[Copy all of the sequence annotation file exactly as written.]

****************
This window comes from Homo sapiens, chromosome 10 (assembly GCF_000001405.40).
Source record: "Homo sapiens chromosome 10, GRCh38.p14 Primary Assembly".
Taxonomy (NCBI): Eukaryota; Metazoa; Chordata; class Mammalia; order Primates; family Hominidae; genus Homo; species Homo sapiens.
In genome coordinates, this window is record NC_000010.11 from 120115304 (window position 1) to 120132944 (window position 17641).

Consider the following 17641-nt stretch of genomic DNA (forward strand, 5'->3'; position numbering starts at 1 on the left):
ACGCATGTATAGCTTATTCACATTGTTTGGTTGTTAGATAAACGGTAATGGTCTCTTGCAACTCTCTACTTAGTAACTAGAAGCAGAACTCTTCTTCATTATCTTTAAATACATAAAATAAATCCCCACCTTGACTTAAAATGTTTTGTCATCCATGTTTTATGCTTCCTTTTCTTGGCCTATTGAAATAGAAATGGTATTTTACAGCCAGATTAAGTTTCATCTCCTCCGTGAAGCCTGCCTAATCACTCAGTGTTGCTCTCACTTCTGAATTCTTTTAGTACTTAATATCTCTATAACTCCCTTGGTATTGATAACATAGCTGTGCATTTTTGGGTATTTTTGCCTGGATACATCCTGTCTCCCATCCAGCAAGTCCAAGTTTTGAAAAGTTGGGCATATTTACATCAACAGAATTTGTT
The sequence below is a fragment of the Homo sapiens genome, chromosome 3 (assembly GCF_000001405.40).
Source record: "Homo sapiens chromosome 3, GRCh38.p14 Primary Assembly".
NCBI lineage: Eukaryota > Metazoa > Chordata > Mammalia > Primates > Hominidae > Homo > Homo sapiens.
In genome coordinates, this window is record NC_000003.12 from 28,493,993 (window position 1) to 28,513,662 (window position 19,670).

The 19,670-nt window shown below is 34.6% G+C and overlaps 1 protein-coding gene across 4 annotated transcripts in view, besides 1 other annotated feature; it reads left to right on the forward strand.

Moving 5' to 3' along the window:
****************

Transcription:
This window comes from Homo sapiens, chromosome 10 (assembly GCF_000001405.40).
Source record: "Homo sapiens chromosome 10, GRCh38.p14 Primary Assembly".
Taxonomy (NCBI): Eukaryota; Metazoa; Chordata; class Mammalia; order Primates; family Hominidae; genus Homo; species Homo sapiens.
In genome coordinates, this window is record NC_000010.11 from 120115304 (window position 1) to 120132944 (window position 17641).

Consider the following 17641-nt stretch of genomic DNA (forward strand, 5'->3'; position numbering starts at 1 on the left):
ACGCATGTATAGCTTATTCACATTGTTTGGTTGTTAGATAAACGGTAATGGTCTCTTGCAACTCTCTACTTAGTAACTAGAAGCAGAACTCTTCTTCATTATCTTTAAATACATAAAATAAATCCCCACCTTGACTTAAAATGTTTTGTCATCCATGTTTTATGCTTCCTTTTCTTGGCCTATTGAAATAGAAATGGTATTTTACAGCCAGATTAAGTTTCATCTCCTCCGTGAAGCCTGCCTAATCACTCAGTGTTGCTCTCACTTCTGAATTCTTTTAGTACTTAATATCTCTATAACTCCCTTGGTATTGATAACATAGCTGTGCATTTTTGGGTATTTTTGCCTGGATACATCCTGTCTCCCATCCAGCAAGTCCAAGTTTTGAAAAGTTGGGCATATTTACATCAACAGAATTTGTT
The sequence below is a fragment of the Homo sapiens genome, chromosome 3 (assembly GCF_000001405.40).
Source record: "Homo sapiens chromosome 3, GRCh38.p14 Primary Assembly".
NCBI lineage: Eukaryota > Metazoa > Chordata > Mammalia > Primates > Hominidae > Homo > Homo sapiens.
In genome coordinates, this window is record NC_000003.12 from 28,493,993 (window position 1) to 28,513,662 (window position 19,670).

The 19,670-nt window shown below is 34.6% G+C and overlaps 1 protein-coding gene across 4 annotated transcripts in view, besides 1 other annotated feature; it reads left to right on the forward strand.

Moving 5' to 3' along the window: